Creative Marketing For Mom And Pop Shops

Walmart might move in down the street and underprice you, but they can't take away your story. The stories of three small businesses might help you outfox your biggest competitors.

Nashville

Any business can be turned around with a simple idea.

Effective branding and communication does not need to cost a gazillion dollars. It does, however, require a whole lot of creative thinking, great storytelling skills, and, of course, you’ve got to be doing a great job and offering impeccable service. With that in mind, here are three real examples of businesses that found creative solutions to their marketing problems.

Fresh Fritz

After seeing the owner of my local fruit and vegetable store continually lose business to the big chain down the road, I suggested he change his signage. "Why?" he asked, "There’s only so much you can charge for an apple when you’ve got a Walmart down the road selling them for less than half."

So asked him to explain the difference between his apples and those being sold in Walmart. He told me that he woke up each day at 4 a.m., headed off to the market where he hand-picked every item of fruit sold in his store. By 8:00 he was back in time to open. "It’s the best, and by far the freshest produce," he said.

Well, how was anyone to know? The fact that he sold the freshest consumables in the neighborhood was never communicated. So I decided to ask him to take a photo of the fruit and vegetables as he was buying them the next day. A snapshot for each purchase.

The following day, I arrived at his store with a stack of small cards and a black marker pen. As he talked me through his photos I noted the day’s date, and time of purchase on the card, followed by a short comment.

BANANAS—Extra sweet, direct from the market at 6:24 a.m. today.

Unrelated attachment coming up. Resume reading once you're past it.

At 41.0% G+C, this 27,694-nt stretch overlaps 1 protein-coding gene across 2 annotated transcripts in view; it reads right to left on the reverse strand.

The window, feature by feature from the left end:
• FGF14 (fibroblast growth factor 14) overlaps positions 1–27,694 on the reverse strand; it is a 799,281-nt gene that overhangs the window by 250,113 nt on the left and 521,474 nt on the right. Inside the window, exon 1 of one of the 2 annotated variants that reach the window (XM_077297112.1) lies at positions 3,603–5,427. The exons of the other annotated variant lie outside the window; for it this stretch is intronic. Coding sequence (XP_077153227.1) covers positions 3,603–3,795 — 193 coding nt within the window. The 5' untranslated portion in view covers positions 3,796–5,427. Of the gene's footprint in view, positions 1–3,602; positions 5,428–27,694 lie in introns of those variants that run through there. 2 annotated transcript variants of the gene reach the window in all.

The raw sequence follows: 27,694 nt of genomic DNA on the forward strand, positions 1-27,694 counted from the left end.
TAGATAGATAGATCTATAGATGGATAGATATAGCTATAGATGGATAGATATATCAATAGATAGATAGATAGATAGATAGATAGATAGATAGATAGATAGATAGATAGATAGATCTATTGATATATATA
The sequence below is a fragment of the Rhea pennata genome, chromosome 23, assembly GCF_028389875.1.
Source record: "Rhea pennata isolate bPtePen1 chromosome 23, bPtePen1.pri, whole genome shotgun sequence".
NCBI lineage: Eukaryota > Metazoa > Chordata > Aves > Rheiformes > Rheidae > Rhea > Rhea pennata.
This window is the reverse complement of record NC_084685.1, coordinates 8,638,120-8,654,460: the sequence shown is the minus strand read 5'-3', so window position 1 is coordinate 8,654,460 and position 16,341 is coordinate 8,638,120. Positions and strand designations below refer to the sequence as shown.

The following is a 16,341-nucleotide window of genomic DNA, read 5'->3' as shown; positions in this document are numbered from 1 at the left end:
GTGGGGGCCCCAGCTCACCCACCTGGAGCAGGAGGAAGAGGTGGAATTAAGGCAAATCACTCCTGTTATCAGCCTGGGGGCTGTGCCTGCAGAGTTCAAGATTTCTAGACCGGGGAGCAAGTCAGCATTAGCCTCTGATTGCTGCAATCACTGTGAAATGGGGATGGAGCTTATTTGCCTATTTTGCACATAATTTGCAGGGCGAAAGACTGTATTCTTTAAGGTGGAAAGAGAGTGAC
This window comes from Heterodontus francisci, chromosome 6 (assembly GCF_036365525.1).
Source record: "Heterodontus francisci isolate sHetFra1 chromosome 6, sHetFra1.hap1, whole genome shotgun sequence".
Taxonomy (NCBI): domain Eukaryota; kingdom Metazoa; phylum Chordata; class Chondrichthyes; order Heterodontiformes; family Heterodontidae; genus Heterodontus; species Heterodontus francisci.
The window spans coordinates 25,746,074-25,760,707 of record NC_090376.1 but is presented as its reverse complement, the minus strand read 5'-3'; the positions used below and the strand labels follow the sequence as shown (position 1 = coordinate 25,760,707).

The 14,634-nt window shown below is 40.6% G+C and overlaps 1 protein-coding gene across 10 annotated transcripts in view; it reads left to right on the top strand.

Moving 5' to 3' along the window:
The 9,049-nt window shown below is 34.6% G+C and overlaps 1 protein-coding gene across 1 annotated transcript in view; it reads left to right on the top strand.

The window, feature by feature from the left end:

LEMONS—Juiciest lemons purchased at 5:24 a.m. today.

APPLES—Crispest, crunchiest in town, 5:45 a.m. today.

His business has changed, and he’s now known around these parts as "Fresh Fritz," which is no coincidence, I guess.

In the current economic climate, expectations of customers flooding through the doors of a newly opened business can be relegated to the realms of Hollywood fantasy. The fact of the matter is today’s entrepreneur needs to be a marketing genius, an expert in social media, a public relations maestro, and a skilled negotiator. And lest I forget, they also need to be a dynamo at sales. Given this superhuman combination of required skills, it’s hardly surprising that each year more than 500,000 mom-and-pop stores are forced to close. According to the Small Business Association’s Office of Advocacy’s statistics, the number is rising at an alarming rate.

Nadia's Fire Sale

A few months ago, I took my seat at my usual booth at my favorite restaurant on the outskirts of Zurich. Nadia, the highly charismatic owner, greeted me with a strained expression on her face. It looked like she hadn’t slept in days. It turns out she hadn’t. During the course of our conversation, it emerged that her restaurant was in trouble. She was behind on all her payments, and suppliers were threatening to cut deliveries.

Apart from an elderly couple, sitting in a corner beside the front door, I was the only customer. Failing some act of divine intervention, yet another mom-and-pop restaurant seemed doomed to disappear from the urban landscape. I’ve seen this happen all too often, and I’ve secretly become a kind of Gordon Ramsay — making a hobby out of rescuing the odd brand whose business is sinking faster than you can say the word "Titanic."

I’ve been coming to Nadia’s restaurant for years. The food cooked by her husband is scrumptious, the atmosphere couldn’t be more congenial, and the service is simply superb. So, I wondered, where were all the customers?

On my way home that evening, I happened to notice that the street where Nadia’s was located was quiet and a little dark. In fact it’s situated at the sleepy end of a very sleepy street. There were no welcoming lights beckoning one in. A far cry from the bright lights of Las Vegas, where people jam the footpaths sneaking peeks at all manner of flashy invitations. I couldn’t help but think Nadia’s restaurant was in need of just such a bright flashing calling card. Perhaps a few burning torches would do the trick.